As Elena frantically packs necessities, Lina tries to come to terms with the fact that she, her mother, and brother are being arrested, and that she has no idea where her father Kostas is. Elena urges Lina to pack quickly and to ignore friends and family members they may pass in town so that the NKVD does not target them as well. Lina packs a family photo, wishing that her Grandmother, pictured, were alive to be with her during this difficult time. Lina is upset that she cannot find her sketchbook, but Elena tells her to keep packing and that she can buy a new one.
Lina has no idea what is going on, and is trying her best to keep up with her mother’s directions. She focuses on finding two of the most important things in her life: her sketchbook, and her father. Lina is very close to Kostas, and he is very encouraging of her artistry. Therefore, she is even more confused and distraught by not knowing where both “things”are.
Jonas, not understanding the gravity of the situation, misconstrues Elena’s instructions to get ready to leave. He enters Lina’s room dressed and ready for school. Elena, trembling at the sadness of seeing her son’s innocence, takes Jonas to his room to pack and leaves Lina to continue by herself. Lina grabs as many writing utensils as she can.
Jonas is only ten years old, and does not understand the gravity of the situation—that they are being arrested by the Soviets, not getting ready for school. Elena is overwhelmed with sadness at her son’s innocence and naivety, traits that will soon disappear.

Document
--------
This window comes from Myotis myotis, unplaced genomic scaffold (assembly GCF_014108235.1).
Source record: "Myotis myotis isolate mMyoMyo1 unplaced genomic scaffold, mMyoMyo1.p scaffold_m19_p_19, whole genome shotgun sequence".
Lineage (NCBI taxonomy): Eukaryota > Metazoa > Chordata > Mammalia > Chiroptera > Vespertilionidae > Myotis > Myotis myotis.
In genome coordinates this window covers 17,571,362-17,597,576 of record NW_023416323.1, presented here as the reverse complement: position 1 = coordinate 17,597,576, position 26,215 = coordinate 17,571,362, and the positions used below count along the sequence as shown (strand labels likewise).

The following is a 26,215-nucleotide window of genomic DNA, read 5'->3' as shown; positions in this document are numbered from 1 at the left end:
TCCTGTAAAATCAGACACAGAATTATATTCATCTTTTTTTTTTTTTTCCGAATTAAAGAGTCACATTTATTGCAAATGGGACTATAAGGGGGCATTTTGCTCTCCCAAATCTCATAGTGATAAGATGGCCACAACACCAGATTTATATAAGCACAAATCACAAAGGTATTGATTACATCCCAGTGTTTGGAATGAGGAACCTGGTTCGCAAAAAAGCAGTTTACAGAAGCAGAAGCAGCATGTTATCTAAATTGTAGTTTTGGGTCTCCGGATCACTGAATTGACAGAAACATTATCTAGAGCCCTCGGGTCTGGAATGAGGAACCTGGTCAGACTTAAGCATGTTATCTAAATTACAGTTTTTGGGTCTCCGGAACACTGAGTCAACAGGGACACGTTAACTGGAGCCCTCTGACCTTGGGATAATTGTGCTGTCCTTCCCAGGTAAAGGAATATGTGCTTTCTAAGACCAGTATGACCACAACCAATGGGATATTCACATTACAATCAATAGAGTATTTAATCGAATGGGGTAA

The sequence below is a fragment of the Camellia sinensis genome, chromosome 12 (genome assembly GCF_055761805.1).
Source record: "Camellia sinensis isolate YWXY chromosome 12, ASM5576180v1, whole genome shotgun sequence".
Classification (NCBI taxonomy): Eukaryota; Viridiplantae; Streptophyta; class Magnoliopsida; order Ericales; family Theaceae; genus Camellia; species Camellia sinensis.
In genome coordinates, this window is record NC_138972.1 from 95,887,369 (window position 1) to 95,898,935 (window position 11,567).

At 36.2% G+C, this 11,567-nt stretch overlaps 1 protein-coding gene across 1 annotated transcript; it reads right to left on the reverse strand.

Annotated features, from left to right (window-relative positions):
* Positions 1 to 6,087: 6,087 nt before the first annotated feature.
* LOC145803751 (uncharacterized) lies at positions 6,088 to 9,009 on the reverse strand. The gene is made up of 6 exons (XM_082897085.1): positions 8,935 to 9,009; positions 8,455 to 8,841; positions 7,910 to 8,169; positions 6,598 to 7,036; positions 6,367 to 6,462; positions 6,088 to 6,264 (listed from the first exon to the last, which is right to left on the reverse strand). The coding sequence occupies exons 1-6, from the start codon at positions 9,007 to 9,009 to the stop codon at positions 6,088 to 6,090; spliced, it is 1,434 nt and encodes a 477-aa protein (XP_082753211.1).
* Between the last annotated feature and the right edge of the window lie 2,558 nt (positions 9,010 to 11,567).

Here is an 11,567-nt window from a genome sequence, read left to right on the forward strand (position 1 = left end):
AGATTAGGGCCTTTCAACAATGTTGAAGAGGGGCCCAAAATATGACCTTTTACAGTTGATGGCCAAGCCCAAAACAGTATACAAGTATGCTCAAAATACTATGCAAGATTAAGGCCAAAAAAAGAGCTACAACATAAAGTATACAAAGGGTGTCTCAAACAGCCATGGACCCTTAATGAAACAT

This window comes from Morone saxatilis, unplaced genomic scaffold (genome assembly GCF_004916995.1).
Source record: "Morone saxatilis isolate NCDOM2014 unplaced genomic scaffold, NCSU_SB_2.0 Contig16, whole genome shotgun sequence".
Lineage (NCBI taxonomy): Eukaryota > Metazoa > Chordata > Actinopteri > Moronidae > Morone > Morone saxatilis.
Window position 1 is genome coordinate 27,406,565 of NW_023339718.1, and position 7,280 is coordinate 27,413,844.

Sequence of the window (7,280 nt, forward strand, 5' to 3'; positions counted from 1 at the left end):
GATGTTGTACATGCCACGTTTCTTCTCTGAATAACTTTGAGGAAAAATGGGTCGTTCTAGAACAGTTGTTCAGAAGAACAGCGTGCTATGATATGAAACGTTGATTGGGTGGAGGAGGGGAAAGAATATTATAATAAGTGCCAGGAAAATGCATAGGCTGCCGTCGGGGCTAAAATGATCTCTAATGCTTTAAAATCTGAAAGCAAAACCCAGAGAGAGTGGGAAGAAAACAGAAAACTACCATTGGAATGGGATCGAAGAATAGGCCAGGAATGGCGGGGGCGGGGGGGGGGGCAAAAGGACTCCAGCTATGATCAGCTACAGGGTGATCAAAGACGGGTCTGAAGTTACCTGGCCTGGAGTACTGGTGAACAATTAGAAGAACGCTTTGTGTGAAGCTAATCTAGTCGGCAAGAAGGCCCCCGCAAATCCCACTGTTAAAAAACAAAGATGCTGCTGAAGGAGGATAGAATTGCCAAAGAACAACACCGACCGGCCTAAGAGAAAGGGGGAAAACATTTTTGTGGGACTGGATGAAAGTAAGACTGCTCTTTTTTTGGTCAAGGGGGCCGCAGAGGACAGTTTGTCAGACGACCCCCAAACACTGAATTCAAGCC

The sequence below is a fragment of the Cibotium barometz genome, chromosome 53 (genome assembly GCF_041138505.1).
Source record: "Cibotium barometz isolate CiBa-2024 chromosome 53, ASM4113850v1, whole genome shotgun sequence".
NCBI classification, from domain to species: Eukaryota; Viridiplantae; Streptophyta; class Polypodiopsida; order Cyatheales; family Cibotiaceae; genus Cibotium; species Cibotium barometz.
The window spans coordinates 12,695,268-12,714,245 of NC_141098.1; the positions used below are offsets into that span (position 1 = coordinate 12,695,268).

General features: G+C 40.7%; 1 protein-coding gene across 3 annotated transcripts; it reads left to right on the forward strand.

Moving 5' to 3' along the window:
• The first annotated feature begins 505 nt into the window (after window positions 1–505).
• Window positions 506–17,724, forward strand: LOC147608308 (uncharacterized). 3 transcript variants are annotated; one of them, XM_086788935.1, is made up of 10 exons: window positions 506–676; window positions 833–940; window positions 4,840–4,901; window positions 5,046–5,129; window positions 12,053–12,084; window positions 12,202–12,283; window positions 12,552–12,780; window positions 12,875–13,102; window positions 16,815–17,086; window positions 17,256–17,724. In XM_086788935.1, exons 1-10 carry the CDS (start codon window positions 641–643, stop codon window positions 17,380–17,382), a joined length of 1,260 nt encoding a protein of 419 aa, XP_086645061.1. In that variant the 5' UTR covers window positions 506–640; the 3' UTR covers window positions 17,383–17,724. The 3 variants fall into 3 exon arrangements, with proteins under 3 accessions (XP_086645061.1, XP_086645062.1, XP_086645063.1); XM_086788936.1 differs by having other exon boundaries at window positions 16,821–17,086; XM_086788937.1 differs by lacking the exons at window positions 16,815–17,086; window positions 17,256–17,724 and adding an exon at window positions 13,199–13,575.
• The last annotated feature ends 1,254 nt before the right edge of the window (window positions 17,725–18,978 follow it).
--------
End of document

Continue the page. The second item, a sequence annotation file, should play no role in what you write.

A fresh loaf of bread on her desk that Elena has asked her to pack reminds Lina of a conversation she had at the local bakery. This memory is shown using italics and is separate from the rest of the chapter, a format that will continue throughout the novel. When Lina goes to the bakery for a loaf of bread for her family, the woman at the counter refuses to charge her for the food, citing her father’s kindness. When Lina asks her parents what Kostas did to deserve such reverence, her father tells Lina that he deserves nothing—that it is often important to commit acts of kindness without expecting anything in return.
Lina’s flashbacks are persistent throughout the novel, and help to flesh out her character through scenes from her life before her arrest. She frequently thinks back to better times in her home in Lithuania, as well as moments that she now sees led up to the family’s current predicament. In this memory, we can see that her father has done some people in the community a great kindness—likely at the expense of his own freedom. Elena and Kostas seek to pass on this kind of courage onto their children.